A Guide for disabled people. Applying to your local council for Council Tax Reduction (sometimes called Council Tax Support).
If you are on low income a discount is available if you’re eligible.
Council Tax Reduction replaced Council Tax Benefit in April 2013.
What you need to know
It’s not available in Northern Ireland
There’s a different scheme in Northern Ireland.
You could be eligible if you’re on a low income or claim benefits. Your bill could be reduced by up to 100%.
You can apply if you own your home, rent, are unemployed or working.
What you get depends on:
- where you live – each council runs its own scheme
- your circumstances (eg income, number of children, benefits, residency status)
- your household income – this includes savings, pensions and your partner’s income
- if your children live with you
- if other adults live with you
How your Council Tax is worked out
You’ll need to know 3 things:
- the valuation band for your home in England and Wales or in Scotland
- how much your local council charges for that band
- whether you can get a discount or exemption from the full bill
You may be able to get Council Tax Reduction (this used to be called Council Tax Benefit) if you’re on a low income or get benefits.
You can challenge your Council Tax band if you think your home is in the wrong valuation band.
Changes that may affect your Council Tax band
Your property may be revalued and put in a different band in some circumstances, eg if:
- you make major alterations to it, such as adding an extension or annexe – the band won’t change until you sell the property
- you split a single property into self-contained flats
- you convert flats into a single property
- you start or stop working from home
- there are significant changes to your local area, like a new road being built
You may get a separate Council Tax bill if your property includes a self-contained annexe.
Ask your local council if you want to know if changes to your property will affect your Council Tax band.
Who has to pay
You’ll usually have to pay Council Tax if you’re 18 or over and own or rent a home.
A full Council Tax bill is based on at least 2 adults living in a home. Spouses and partners who live together are jointly responsible for paying the bill.
You’ll get 25% off your bill if you count as an adult for Council Tax and either:
- you live on your own
- no-one else in your home counts as an adult
You’ll usually get a 50% discount if no-one living in your home, including you, counts as an adult.
You won’t have to pay any Council Tax if everyone in your home, including you, is a full-time student.
Apply for a Council Tax discount online (England and Wales only)
Who doesn’t count as an adult?
These people are not counted as adults for Council Tax:
- children under 18
- people on some apprentice schemes
- 18 and 19-year-olds in full-time education
- full-time college and university students
- young people under 25 who get funding from the Skills Funding Agency or Young People’s Learning Agency
- student nurses
- foreign language assistants registered with the British Council
- people with a severe mental impairment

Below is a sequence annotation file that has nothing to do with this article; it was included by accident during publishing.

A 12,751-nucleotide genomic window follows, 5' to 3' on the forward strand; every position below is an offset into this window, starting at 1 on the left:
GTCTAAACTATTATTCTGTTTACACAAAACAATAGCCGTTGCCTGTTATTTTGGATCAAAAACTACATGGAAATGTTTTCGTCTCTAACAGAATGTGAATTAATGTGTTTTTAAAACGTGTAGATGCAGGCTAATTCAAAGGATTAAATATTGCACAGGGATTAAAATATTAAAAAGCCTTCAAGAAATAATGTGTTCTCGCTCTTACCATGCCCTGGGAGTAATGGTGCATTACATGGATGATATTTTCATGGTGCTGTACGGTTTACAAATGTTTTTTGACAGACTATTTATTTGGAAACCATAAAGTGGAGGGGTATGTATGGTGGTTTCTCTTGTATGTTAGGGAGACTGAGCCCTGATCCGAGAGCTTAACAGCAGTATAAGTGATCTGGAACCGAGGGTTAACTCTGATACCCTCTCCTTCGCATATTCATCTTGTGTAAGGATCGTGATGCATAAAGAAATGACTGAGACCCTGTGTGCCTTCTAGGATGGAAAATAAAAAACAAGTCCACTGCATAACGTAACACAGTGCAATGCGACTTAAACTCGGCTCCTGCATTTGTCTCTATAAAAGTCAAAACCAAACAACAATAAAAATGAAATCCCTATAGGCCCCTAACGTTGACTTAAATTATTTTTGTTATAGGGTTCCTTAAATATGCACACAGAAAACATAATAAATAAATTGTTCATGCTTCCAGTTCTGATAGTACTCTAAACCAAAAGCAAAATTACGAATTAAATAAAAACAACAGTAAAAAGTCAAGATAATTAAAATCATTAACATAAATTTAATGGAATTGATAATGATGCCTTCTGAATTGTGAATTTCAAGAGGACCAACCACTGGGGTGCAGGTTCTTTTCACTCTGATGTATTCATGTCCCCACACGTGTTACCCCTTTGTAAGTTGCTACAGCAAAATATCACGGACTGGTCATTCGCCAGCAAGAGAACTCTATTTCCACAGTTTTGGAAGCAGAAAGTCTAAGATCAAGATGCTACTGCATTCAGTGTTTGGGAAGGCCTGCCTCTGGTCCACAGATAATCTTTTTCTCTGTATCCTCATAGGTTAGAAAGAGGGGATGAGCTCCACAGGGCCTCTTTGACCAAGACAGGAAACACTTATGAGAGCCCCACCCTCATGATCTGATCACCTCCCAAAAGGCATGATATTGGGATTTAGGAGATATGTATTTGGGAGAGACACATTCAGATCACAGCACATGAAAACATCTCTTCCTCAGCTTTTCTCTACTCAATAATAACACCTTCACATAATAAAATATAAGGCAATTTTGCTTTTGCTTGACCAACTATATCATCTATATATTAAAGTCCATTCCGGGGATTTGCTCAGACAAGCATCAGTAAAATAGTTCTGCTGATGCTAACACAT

- live-in carers who look after someone who isn’t their partner, spouse or child
Contact your local council if you’re unsure about whether you can get a discount or who’s responsible for paying.
People on apprentice schemes
To show that you don’t qualify as an adult for Council Tax, you’ll need a declaration from your employer stating that:
- you won’t be paid more than £195 a week
- the training leads to a qualification accredited by a body recognised by the Office of Qualifications and Examinations Regulation (Ofqual) or the Scottish Vocational Education Council (SVEC)
If you get a Council Tax discount by mistake
You must tell your council. If you don’t, you could get a fine.
The council may ask you to pay back the discount.
Discounts for disabled people
People who are severely mentally impaired, and live-in carers who aren’t family members, aren’t included when working out Council Tax.
Disabled Band Reduction Scheme
You may be eligible for the scheme if you live in a larger property than you would need if you or another occupant weren’t disabled.
You’ll have to show that you’ve either:
- an extra bathroom, kitchen or other room that you need for the disabled person
- extra space inside the property for using a wheelchair
The property must be the main home of at least 1 disabled person. This can be an adult or a child – it doesn’t have to be the person responsible for paying the Council Tax.
Paying your bill
Your Council Tax bill tells you:
- how much you have to pay for the year
- how that amount has been worked out
- the dates you have to pay
The cost is usually split into 10 monthly payments. Contact your council immediately if you’re having trouble paying – they can help you, eg by spreading your payments over 12 months instead of 10.
The council can take action to reclaim any debts you owe if you get behind with your payments.
Ways to pay
You can usually pay your Council Tax online.
You can also use ‘Paypoint’, ‘Payzone’ or ‘Quickcards’ for cash payments at post offices, banks, newsagents and convenience stores.
Check your bill to find out which other payment methods you can use.
If you’ve overpaid
Contact your local council if you’ve paid too much Council Tax and haven’t received an automatic refund.